by Jon Guze
Senior Fellow, Legal Studies, John Locke Foundation
North Carolina’s election laws haven’t fared very well lately in the US Court of Appeals for the Fourth Circuit. On July 1st the Court struck down changes to Wake County’s electoral districts that were enacted in 2013 and 2015, and on July 29 the Court struck down changes to North Carolina election procedures that were enacted in 2013. In both cases, Democratic judges found that Republican legislators had violated the voting rights of African Americans.
When I discussed the July 1st decision in a previous Update I noted that, “Racial gerrymandering is no longer about race; it’s about politics.” Much the same can be said about procedural changes like the ones the Court of Appeals struck down on the 29th.
Prior to 2010, at a time when they controlled both houses of the legislature and the governor’s office, the Democrats took steps to make voting as easy as possible in North Carolina. They enacted laws providing for up to seventeen days of early voting, out-of-precinct voting, same-day registration, and pre-registration for 16 and 17 year-olds, and they left in place the traditional, relaxed approach to voter identification under which poll workers merely asked would-be voters to sign forms attesting to their identities.
In 2013, after they took control of both houses of the legislature and the governor’s office, the Republicans took steps to made voting harder. They enacting a law that shortened the early voting period to 10 days, eliminated same-day registration and pre-registration, placed new restrictions on out-of-precinct voting, and—most controversially of all—required voters to produce government issued IDs at polling places.
Several groups of plaintiffs immediately challenged these changes as a violation of federal election law. The US District Court for the Middle District of North Carolina, however, dismissed their complaints. In a 479-page opinion that analyzed the evidence in meticulous detail, Judge Schroeder found that:
After twenty-five days of trial and reviewing over 20,000 pages of record and the testimony of over 20 expert and 100 fact witnesses, and after considerable reflection, the court is in a position to evaluate the effect of [the new law] based on actual historical facts, rather than speculation.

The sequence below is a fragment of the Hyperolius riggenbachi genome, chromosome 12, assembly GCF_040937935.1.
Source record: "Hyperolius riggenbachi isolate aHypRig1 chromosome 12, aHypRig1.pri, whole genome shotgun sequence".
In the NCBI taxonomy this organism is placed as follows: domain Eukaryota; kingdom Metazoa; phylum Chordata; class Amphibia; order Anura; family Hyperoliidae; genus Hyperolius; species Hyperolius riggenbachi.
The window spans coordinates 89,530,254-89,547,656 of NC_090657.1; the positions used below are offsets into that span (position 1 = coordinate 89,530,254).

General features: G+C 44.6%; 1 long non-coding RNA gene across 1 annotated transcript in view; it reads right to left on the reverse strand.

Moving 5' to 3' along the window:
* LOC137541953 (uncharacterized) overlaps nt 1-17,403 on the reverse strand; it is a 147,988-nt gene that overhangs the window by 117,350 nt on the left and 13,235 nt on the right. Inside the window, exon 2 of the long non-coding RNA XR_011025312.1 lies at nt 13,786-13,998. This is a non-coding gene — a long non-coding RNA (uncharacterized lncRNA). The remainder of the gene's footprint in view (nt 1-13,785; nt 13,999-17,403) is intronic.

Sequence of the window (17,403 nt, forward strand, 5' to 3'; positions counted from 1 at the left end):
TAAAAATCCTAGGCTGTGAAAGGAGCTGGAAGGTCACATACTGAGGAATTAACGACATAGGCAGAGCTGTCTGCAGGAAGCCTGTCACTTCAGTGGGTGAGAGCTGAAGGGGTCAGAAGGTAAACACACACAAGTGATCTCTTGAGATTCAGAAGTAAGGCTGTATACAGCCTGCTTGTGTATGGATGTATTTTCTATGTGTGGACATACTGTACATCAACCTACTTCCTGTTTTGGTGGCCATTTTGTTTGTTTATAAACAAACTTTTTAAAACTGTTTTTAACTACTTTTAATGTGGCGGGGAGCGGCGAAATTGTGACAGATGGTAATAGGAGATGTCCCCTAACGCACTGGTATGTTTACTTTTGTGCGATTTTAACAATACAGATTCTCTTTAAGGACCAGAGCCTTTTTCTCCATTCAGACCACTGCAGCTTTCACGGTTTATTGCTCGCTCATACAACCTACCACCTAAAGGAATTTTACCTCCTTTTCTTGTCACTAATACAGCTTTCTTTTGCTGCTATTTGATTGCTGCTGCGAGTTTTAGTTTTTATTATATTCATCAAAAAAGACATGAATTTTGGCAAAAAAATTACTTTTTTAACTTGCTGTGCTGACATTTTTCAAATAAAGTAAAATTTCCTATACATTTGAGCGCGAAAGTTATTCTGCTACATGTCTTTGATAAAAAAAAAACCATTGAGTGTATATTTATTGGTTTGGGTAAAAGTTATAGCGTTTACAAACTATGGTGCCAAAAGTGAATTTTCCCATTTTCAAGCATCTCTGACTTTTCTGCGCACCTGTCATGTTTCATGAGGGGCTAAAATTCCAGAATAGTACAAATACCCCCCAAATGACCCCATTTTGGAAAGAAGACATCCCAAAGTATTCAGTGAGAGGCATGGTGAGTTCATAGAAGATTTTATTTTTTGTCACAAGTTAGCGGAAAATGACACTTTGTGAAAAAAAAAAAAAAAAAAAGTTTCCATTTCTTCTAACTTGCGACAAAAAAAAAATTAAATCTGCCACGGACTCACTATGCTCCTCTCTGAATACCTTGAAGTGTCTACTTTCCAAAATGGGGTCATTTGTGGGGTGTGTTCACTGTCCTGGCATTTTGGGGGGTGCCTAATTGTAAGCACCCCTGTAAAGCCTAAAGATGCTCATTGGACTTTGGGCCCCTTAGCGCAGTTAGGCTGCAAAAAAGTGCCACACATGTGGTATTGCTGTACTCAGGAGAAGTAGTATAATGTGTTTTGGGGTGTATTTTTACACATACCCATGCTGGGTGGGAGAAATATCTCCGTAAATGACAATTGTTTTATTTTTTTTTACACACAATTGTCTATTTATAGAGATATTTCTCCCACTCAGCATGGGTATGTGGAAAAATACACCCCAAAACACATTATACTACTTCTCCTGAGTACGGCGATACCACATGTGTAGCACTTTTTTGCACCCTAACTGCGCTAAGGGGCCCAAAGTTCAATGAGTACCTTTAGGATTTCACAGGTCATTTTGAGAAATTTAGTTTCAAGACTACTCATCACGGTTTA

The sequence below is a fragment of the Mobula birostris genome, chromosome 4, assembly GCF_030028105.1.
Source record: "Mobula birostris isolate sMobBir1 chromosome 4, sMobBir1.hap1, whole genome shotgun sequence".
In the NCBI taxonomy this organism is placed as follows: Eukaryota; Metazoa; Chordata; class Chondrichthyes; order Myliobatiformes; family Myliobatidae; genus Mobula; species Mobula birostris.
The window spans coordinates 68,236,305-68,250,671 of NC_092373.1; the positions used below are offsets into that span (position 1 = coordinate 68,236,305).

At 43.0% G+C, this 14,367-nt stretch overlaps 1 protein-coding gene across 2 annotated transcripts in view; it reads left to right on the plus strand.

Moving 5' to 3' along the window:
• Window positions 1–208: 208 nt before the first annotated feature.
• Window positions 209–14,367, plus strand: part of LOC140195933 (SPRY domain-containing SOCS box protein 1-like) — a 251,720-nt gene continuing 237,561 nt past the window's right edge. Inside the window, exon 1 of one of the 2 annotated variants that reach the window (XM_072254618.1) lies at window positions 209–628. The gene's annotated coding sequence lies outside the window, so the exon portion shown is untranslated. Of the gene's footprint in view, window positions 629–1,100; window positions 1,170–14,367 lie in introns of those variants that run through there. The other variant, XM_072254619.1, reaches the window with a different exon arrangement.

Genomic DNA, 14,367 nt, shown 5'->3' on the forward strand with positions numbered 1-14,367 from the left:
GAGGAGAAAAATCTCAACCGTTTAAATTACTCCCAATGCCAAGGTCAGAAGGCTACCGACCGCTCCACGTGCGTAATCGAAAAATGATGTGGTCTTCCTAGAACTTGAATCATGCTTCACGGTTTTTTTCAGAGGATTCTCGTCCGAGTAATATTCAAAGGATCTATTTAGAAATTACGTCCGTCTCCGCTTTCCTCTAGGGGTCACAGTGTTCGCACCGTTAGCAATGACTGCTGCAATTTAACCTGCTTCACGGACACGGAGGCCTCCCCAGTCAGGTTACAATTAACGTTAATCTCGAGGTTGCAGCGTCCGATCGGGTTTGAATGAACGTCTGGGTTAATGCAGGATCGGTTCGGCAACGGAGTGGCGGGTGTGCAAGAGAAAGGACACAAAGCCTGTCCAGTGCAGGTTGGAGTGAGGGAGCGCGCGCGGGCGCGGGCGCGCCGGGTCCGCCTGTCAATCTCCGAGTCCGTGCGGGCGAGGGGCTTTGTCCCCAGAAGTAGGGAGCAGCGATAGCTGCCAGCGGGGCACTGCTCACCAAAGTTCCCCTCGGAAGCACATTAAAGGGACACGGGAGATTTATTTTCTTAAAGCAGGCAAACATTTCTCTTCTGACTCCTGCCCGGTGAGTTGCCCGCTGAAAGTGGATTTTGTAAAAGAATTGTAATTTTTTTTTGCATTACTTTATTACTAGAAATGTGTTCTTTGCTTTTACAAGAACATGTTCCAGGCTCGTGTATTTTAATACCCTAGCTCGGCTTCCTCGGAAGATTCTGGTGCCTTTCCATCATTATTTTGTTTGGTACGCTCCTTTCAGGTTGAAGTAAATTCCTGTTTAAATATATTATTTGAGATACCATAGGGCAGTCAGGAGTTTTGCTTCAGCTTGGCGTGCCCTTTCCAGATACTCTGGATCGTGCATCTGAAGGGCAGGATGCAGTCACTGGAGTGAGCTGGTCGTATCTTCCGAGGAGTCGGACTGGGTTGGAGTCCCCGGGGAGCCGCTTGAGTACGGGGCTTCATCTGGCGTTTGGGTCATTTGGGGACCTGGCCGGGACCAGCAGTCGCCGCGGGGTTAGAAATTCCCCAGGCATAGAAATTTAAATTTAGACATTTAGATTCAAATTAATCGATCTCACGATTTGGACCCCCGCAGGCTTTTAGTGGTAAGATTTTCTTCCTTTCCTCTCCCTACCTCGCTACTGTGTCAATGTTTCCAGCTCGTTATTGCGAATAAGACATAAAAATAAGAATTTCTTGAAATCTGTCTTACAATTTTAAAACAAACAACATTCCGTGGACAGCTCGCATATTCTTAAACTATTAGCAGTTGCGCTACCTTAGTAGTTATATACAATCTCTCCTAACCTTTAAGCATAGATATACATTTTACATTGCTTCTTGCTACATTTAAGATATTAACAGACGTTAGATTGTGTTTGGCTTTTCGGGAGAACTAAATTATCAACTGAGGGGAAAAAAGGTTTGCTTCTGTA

The evidence shows that African Americans have fared better in terms of registration and turnout rates in 2014, after the new law was implemented, than in 2010, when the old provisions were in place…. African American turnout not only increased but did so at a greater rate than that of other groups (including whites). In fact, the 2014 general election saw the smallest white-African American turnout disparity in any midterm election from 2002 to 2014.
The 2014 data merely confirm what the remaining data suggest: that minorities enjoy equal and constitutionally-compliant opportunity to participate in the electoral process….
On appeal, the Court of Appeals acknowledged that:
An appellate court can reverse a district court’s factual findings only if clearly erroneous.
And it praised the lower court’s diligence:
In evaluating the massive record in this case, the [District Court] issued extensive factual findings. We appreciate and commend the court on its thoroughness. The record evidence provides substantial support for many of its findings; indeed, many rest on uncontested facts.
Nevertheless, citing “the inextricable link between race and politics in North Carolina” the Court Appeals found that:
The court seems to have missed the forest in carefully surveying the many trees. This failure of perspective led the court to ignore … the inextricable link between race and politics in North Carolina….
We do not suggest, that any member of the General Assembly harbored racial hatred or animosity toward any minority group. But the totality of the circumstances—North Carolina’s history of voting discrimination; the surge in African American voting; the legislature’s knowledge that African Americans voting translated into support for one party; and the swift elimination of the tools African Americans had used to vote and imposition of a new barrier at the first opportunity to do so—cumulatively and unmistakably reveal that the General Assembly used [the new law] to entrench itself. It did so by targeting voters who, based on race, were unlikely to vote for the majority party. Even if done for partisan ends, that constituted racial discrimination.
Whether the Court of Appeals was right to reject the District Court’s factual findings on the basis of such an inference remains to be seen. The state has indicated that it will appeal. If the Court of Appeals’ decision in this case and the earlier case are allowed to stand, however, the result will be a double standard under which Democrats may improve their electoral prospects by taking race into consideration when they make changes to legislative boundaries and voting procedures while Republicans may not. That can’t be the way federal election law is supposed to work.
Of course, even if it’s upheld, that double standard will only operate as long as African Americans go on voting as a block for Democrats, and party affiliations can change and change quickly. For over a century African Americans were staunchly devoted to the Republican Party, and for good reason. The Democratic Party, let us not forget, was the party of slavery and the KKK, of Black Codes and Jim Crow, of John Calhoun and Woodrow Wilson and Bull Conner. The Republican Party, on the other hand, was the party of abolition and emancipation, of the first Civil Rights Act and the Reconstruction Amendments, of Abraham Lincoln and Frederick Douglass and James Meredith. The Republicans lost the support of black voters in the 1960s, but there’s no reason why they shouldn’t someday win it back.